Gerald Ford on Government Reform
President of the U.S., 1974-1977; Republican Rep. (MI)
A government that gives everything can also take everything
Economic freedom disperses political power and distributes it among the people. With a free market system we separate economic power from political power, so that each may offset the other.
Economic independence is what allows people to protect their
political rights and freedoms. Once the powerful hand of government subsumes our economic independence, it immediately becomes more difficult to stand up that government. The natural logic of capitalism requires democracy.
Synchronously, if we over-restrict capitalism, our democratic logic is disrupted. Economic freedom and political freedom are indivisible. As President Gerald Ford said, "A government big enough to give you everything you want is big enough to take away
everything you have."
Too many people in Washington believe they can restrict our economic freedom without limiting our political liberties. They see the private sector as a threat, dangerous unless controlled.
Source: Leadership and Crisis, by Bobby Jindal, p.165-166
, Nov 15, 2010
Cutting defense negatively impacts economy and jobs
CARTER: We can only be strong overseas if we're strong at home. We've lost in our foreign policy, the character of the American people. It's been one of secrecy and exclusion. In addition to that we've became, contrary to long-standing beliefs and
principles, the arms merchant of the whole world. We've tried to buy success from our enemies, and we've excluded friendship of our allies.
FORD: Governor Carter indicated that he wanted to cut the defense budget by
$15 billion. Mr. Schlesinger said if we cut defense by $5 billion, we will have to cut military personnel by 250,000, civilian personnel by 100,000, jobs in America by 100,000, jobs in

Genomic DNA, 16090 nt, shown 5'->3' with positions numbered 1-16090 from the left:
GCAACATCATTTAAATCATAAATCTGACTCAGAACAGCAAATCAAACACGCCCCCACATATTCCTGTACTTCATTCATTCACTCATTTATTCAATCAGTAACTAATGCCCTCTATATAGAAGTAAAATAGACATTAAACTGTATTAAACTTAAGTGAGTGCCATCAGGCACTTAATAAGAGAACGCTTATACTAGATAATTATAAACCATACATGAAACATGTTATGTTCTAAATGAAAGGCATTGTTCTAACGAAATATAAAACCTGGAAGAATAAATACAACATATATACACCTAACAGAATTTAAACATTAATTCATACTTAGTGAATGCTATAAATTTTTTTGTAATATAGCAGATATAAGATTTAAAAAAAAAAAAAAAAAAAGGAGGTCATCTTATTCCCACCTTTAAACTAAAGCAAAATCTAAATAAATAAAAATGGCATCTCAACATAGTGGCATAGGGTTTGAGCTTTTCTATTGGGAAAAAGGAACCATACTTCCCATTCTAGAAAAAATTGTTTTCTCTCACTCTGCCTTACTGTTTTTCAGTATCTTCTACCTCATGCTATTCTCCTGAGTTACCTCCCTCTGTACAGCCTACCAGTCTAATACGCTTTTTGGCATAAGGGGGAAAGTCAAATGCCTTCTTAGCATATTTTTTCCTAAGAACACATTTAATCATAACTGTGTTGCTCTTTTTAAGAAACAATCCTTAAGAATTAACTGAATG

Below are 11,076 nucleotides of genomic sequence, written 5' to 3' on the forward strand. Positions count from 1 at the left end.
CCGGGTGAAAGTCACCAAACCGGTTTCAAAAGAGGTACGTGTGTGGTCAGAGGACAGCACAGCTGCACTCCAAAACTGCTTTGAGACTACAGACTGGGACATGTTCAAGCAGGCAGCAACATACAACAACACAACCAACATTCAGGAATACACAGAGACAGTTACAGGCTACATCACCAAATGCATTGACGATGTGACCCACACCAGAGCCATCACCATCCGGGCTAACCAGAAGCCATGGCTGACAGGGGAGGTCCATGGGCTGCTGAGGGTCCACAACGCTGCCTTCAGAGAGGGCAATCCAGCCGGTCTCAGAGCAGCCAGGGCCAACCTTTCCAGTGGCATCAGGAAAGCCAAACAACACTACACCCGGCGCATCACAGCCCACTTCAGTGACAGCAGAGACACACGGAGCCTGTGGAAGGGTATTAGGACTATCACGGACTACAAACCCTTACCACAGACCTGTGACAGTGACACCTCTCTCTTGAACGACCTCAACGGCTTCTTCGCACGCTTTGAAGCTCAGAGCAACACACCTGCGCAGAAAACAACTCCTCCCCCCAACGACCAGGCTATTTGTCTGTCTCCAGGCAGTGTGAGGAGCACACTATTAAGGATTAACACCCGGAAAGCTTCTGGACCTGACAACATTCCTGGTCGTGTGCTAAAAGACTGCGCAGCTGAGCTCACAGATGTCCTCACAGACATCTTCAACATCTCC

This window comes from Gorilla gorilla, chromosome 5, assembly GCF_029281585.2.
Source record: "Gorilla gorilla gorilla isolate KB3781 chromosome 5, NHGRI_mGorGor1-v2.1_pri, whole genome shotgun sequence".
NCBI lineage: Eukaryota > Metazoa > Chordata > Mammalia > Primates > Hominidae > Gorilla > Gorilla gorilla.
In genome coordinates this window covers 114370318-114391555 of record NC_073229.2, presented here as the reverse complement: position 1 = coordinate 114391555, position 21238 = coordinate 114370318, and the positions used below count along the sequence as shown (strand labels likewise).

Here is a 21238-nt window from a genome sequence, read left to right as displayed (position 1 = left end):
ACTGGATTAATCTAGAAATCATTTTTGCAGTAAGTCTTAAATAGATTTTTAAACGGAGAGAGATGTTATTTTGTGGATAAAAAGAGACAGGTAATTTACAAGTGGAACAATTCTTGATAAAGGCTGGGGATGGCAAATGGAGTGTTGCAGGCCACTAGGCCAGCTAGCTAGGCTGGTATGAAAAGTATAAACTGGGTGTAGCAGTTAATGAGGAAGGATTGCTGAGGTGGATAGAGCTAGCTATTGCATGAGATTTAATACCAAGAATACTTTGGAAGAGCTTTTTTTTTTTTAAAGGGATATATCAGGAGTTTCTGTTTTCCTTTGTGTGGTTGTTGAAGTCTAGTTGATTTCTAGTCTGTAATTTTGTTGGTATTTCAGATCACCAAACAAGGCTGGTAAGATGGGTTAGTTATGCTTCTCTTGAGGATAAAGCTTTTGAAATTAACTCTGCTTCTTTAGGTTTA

America by a hundred thousand. We would have to reduce our naval construction program, and the research and development for the Army, the Navy, the Air Force and Marines by 8 percent. We would have to close twenty military bases.
Source: The Second Carter-Ford Presidential Debate
, Oct 6, 1976
Untangle the petty tyranny of massive government regulation
In the past decade, I said the federal budget had been growing at an average rate of more than 10% per year. The budget that I would submit, $394.2 billion, would slice that annual rate of growth in half. That would enable us to reduce taxes by
$10 billion more than lawmakers had agreed to cut in December. Government, I went on, could not create jobs for all Americans who wanted to work.
I told Congress that I would soon be submitting legislation detailing incentives to help private industry expand. I urged lawmakers to untangle the "petty tyranny" of massive government regulation, and
I predicted that we could have neither sustained economic nor an adequate number of jobs unless we had an assured supply of energy.
Source: A Time To Heal, by Gerald Ford, p.351
, Jan 19, 1976
More local initiative; even if not "visionary"